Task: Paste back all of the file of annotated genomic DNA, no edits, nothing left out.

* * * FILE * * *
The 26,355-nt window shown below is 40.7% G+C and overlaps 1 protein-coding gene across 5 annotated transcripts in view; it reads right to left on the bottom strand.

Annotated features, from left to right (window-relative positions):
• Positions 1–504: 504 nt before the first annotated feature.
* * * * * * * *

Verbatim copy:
The 26,355-nt window shown below is 40.7% G+C and overlaps 1 protein-coding gene across 5 annotated transcripts in view; it reads right to left on the bottom strand.

Annotated features, from left to right (window-relative positions):
• Positions 1–504: 504 nt before the first annotated feature.